Herrera Trial: Game Warden Takes Stand for Three Hours

A Wyoming game warden spent more than three hours on the witness stand in the trial Wednesday of Crow tribal member Clayvin Herrera who claims he believed he was on the Crow Reservation when he and two other men killed three elk in January 2014.

Warden Dustin Shorma of Dayton described how he used contacts and Facebook, and worked with a Casper investigator, to connect Herrera to the elk killing. He cited Herrera for accessory after the fact and knowingly taking a big trophy or antlered game animal.

Herrera's attorney, Kyle Gray of Billings, in remarks to the judge earlier Wednesday questioned whether the elk were in fact killed in Wyoming or on the Crow Reservation. Herrera has cited an 1868 treaty as granting Crow tribal members the right to kill elk at any time on the Crow Reservation. She asked that she be allowed to include a surveyor among the witnesses for the defense, a request that the judge denied before recessing court shortly before 5 p.m. Wednesday.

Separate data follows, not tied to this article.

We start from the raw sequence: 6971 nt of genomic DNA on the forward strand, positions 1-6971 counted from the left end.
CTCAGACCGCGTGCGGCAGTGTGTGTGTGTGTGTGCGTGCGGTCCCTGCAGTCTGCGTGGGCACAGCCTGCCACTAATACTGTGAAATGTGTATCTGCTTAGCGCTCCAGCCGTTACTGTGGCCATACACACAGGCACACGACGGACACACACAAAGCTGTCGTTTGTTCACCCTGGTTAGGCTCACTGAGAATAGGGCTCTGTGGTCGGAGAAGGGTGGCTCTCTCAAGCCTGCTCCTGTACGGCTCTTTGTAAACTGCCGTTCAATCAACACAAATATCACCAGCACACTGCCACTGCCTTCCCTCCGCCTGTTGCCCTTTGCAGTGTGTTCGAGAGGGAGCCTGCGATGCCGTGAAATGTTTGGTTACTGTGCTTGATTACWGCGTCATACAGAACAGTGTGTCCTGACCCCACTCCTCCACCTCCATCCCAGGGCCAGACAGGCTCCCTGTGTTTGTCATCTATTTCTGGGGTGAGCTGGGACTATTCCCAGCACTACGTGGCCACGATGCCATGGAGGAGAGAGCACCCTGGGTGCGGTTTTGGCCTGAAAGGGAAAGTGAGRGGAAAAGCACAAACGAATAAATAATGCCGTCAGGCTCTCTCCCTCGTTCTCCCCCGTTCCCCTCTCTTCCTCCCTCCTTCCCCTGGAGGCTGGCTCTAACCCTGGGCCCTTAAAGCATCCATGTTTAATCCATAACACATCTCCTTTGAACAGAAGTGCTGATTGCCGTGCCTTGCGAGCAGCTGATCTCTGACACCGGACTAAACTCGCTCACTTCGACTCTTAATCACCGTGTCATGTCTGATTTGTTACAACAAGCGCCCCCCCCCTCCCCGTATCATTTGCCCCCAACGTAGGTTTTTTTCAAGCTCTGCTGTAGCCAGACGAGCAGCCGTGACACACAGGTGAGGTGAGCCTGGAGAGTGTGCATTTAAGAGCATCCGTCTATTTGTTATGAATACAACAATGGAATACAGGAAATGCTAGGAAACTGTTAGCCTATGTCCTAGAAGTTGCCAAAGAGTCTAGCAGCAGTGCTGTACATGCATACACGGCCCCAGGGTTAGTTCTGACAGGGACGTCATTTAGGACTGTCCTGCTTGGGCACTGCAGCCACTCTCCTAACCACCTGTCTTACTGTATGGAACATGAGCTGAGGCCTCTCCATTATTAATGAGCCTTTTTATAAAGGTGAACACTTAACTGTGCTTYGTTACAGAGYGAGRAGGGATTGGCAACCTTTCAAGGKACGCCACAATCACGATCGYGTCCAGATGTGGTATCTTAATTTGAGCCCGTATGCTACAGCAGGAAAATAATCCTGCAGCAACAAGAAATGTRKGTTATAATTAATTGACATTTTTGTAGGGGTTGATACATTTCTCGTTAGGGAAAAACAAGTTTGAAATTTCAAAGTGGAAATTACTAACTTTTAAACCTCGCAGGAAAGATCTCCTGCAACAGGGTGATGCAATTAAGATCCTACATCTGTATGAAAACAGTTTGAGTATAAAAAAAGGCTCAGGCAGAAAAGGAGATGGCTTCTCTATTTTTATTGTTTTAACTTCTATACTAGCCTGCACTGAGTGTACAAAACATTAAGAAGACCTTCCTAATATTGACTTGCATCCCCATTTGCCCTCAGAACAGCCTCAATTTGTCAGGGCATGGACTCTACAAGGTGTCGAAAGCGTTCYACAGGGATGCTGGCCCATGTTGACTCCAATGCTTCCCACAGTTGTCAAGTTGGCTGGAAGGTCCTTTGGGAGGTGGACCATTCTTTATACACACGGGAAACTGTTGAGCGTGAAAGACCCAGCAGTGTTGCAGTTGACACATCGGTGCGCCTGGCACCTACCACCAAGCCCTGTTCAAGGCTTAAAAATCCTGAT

Much of Shorma's testimony also focused on where the elk were killed, which he indicated were on the Bighorn National Forest in Wyoming south of the Montana/Wyoming state line. Shorma also said Herrera is a game warden with the Crow tribe and originally contacted Wyoming Game & Fish with an offer to help Wyoming authorities with a poaching problem. Herrera's brother, Colton, pleaded guilty in March 2015 to two charges of accessory in the case. Another man who was with them also pleaded not guilty and invoked his rights under the 1868 treaty.

Clayvin Herrera's trial continues at 8:30 a.m. Thursday.